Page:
“If people are out of their homes, then there is economic activity,” he noted.

The World Steel Association (worldsteel) also predicted in its Oct. 15 short-range outlook that crude steel production within the European Union would improve by almost 11% to 149 million tonnes in 2021. Meanwhile, the Brussels-based organization predicted 134 million tonnes of production for 2020.

The latter forecast reflected a 15.2% decrease from the over 158 million tonnes of crude steel poured in 2019, worldsteel noted.

“On the positive side, health systems are in a much better shape to tackle the pandemic now due to the lessons learnt from the first wave,” worldsteel noted.

Furthermore, there is a careful balance between “containing the virus and maintaining the viability of economies,” worldsteel added.

COVID uncertainty

However, worldsteel offered a caveat in its outlook.

“Added to this in the northern hemisphere there is uncertainty over how COVID-19 will evolve during the upcoming flu season which may have a serious impact on the outlook for 2021. The risk is tilted toward the downside. A W-shaped recovery cannot be ruled out and a full recovery in 2021 is unlikely,” the organization warned.

While worldsteel’s outlook did not break down the figures by country, it indicated in its September figures that West European steelmakers’ crude production for the first eight months of 2020 fell by 19.7% year over year to 59.1 million tonnes. Meanwhile, production totaled 73.5 million tonnes from Jan. 1-Aug. 31 in 2019.

Those same West European producers are now operating at below 60% of their crude production capacity, which is approximately 16 million metric tonnes per month, a second analyst said.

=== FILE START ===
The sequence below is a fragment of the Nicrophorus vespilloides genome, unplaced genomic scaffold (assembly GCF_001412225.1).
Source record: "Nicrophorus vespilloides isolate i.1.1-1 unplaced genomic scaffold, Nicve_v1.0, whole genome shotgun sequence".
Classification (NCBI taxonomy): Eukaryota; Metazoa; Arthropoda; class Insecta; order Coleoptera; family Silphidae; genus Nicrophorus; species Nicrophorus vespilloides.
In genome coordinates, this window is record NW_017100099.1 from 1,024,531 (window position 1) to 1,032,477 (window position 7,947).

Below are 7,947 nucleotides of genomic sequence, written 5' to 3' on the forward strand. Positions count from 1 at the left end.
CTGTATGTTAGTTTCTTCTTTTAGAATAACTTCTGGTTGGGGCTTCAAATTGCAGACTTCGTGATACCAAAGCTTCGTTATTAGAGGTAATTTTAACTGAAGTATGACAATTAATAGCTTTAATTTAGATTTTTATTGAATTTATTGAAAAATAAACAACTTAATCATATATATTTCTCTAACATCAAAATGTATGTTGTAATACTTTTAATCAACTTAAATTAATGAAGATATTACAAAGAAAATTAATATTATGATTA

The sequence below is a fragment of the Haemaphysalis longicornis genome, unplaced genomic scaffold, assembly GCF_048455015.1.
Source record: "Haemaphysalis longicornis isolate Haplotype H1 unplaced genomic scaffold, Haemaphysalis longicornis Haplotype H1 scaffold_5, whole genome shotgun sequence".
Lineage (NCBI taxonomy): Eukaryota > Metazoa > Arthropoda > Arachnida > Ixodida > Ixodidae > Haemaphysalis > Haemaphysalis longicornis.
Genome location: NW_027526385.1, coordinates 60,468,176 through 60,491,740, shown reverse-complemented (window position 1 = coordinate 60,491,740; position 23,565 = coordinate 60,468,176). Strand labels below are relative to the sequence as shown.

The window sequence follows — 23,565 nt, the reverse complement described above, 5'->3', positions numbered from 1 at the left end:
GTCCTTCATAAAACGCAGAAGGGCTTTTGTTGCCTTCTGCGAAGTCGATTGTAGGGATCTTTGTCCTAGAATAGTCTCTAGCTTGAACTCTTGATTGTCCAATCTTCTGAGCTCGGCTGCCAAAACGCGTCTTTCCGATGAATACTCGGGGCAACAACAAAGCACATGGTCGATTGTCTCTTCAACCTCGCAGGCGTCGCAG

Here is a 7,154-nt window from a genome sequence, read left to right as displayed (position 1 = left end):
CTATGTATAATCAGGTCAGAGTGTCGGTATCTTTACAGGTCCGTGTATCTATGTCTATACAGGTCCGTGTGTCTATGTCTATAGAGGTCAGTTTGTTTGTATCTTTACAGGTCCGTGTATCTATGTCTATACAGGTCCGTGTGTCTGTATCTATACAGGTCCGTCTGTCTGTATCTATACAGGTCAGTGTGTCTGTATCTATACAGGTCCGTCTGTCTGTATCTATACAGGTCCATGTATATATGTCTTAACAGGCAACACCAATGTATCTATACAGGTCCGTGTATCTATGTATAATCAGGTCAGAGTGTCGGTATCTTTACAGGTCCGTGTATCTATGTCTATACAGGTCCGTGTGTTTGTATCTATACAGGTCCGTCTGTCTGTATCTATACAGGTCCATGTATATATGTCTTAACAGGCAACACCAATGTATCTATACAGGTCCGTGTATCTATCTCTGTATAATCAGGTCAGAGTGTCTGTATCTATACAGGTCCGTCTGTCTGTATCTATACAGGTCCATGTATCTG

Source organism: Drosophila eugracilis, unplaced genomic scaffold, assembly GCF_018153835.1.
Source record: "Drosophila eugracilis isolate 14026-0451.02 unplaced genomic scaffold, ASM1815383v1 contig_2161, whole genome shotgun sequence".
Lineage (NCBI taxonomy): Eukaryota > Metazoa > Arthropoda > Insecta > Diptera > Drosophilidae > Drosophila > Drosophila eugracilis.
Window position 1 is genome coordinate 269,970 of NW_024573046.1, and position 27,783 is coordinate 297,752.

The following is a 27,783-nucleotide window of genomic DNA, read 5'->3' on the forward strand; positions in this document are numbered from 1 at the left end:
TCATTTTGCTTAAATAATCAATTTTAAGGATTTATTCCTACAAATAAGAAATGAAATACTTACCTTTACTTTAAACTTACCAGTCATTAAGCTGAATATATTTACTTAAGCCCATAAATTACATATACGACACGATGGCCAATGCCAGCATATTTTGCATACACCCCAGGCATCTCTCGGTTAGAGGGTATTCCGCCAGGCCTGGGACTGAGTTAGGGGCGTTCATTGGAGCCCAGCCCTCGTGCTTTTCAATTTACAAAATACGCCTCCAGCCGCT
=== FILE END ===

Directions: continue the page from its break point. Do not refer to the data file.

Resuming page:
Western European steelmakers’ profits decline

Two major steelmakers with assets in Western Europe also reported notable drops in their production and in their financial results.

ThyssenKrupp’s Steel Europe subsidiary recorded a €706 million ($835 million) EBITDA loss for the first nine months of its 2020 fiscal year ending June 30. Meanwhile, it reported a €77 million gain ($91.1 million) over the same time in 2019.

Net sales were down 20% year over year to approximately €5.5 billion ($6.5 billion) from €6.3 billion ($7.5 billion), the report indicated.

Steel shipments by the German group saw a 12.8% decline in its steel shipments to 6.83 million tonnes from 7.82 million tonnes for the same time, the German group noted.

ArcelorMittal produces longs and flats at several locations in Western Europe. The steelmaker announced closures in March as part of its COVID containment measures in Italy, France, Spain, Germany, Belgium. Those closures continued in the second quarter of 2020, the Luxembourg-headquartered group said in its H1 report.

Total crude steel production in that group’s Europe segment for the first six months of 2020 fell to 16.1 million metric tonnes, down 30.5% year over year from 23.4 million metric tonnes.

European steel prices slide

Average steel selling prices in Europe were also down 11.2% to $636 per metric tonne from $716, ArcelorMittal said.

Prices for hot and cold rolled coil have already started rising since mid-2020, however, sources said.

“Restocking is happening, especially in the auto sector. This is pushing up prices, though it remains to be seen what happens,” the second analyst said.

Producers’ lower production levels will also strike a balance between supply and demand, the first analyst said.